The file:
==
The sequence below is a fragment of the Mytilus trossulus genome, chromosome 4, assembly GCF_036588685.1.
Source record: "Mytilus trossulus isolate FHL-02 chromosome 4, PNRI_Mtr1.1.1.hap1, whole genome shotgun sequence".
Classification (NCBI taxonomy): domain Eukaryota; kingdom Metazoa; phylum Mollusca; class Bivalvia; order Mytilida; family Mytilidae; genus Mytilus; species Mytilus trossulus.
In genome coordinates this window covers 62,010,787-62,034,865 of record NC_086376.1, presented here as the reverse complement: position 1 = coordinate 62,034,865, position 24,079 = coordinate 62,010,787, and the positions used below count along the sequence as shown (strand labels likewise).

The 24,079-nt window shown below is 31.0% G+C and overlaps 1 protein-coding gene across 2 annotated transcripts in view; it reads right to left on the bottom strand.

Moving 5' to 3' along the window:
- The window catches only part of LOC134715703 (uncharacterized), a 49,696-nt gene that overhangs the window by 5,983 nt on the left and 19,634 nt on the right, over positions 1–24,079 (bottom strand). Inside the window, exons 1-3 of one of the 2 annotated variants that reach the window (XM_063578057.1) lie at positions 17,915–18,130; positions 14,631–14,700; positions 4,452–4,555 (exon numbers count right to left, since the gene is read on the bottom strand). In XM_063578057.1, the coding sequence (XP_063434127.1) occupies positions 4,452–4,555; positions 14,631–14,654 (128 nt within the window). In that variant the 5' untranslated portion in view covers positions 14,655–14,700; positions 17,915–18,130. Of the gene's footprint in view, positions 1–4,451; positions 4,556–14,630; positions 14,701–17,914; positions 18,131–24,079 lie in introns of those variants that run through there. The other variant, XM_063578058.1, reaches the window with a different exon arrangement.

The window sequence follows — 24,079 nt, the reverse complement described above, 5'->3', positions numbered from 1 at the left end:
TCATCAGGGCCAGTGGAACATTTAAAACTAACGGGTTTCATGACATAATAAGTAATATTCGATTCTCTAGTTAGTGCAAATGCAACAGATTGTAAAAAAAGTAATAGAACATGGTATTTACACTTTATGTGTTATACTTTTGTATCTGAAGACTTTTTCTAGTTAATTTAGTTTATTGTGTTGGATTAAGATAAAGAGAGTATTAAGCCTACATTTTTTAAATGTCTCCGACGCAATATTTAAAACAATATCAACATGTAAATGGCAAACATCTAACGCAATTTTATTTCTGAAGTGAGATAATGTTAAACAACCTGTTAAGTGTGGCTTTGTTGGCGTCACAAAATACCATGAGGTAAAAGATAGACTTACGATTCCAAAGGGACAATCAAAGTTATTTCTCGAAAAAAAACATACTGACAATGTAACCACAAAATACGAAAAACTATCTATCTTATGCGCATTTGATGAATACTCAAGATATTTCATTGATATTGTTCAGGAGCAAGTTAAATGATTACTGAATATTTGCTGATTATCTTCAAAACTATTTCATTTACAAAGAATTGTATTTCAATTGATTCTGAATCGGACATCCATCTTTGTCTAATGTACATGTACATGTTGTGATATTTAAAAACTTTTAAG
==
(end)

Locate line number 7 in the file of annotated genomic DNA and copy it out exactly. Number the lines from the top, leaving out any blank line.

- The window catches only part of LOC134715703 (uncharacterized), a 49,696-nt gene that overhangs the window by 5,983 nt on the left and 19,634 nt on the right, over positions 1–24,079 (bottom strand). Inside the window, exons 1-3 of one of the 2 annotated variants that reach the window (XM_063578057.1) lie at positions 17,915–18,130; positions 14,631–14,700; positions 4,452–4,555 (exon numbers count right to left, since the gene is read on the bottom strand). In XM_063578057.1, the coding sequence (XP_063434127.1) occupies positions 4,452–4,555; positions 14,631–14,654 (128 nt within the window). In that variant the 5' untranslated portion in view covers positions 14,655–14,700; positions 17,915–18,130. Of the gene's footprint in view, positions 1–4,451; positions 4,556–14,630; positions 14,701–17,914; positions 18,131–24,079 lie in introns of those variants that run through there. The other variant, XM_063578058.1, reaches the window with a different exon arrangement.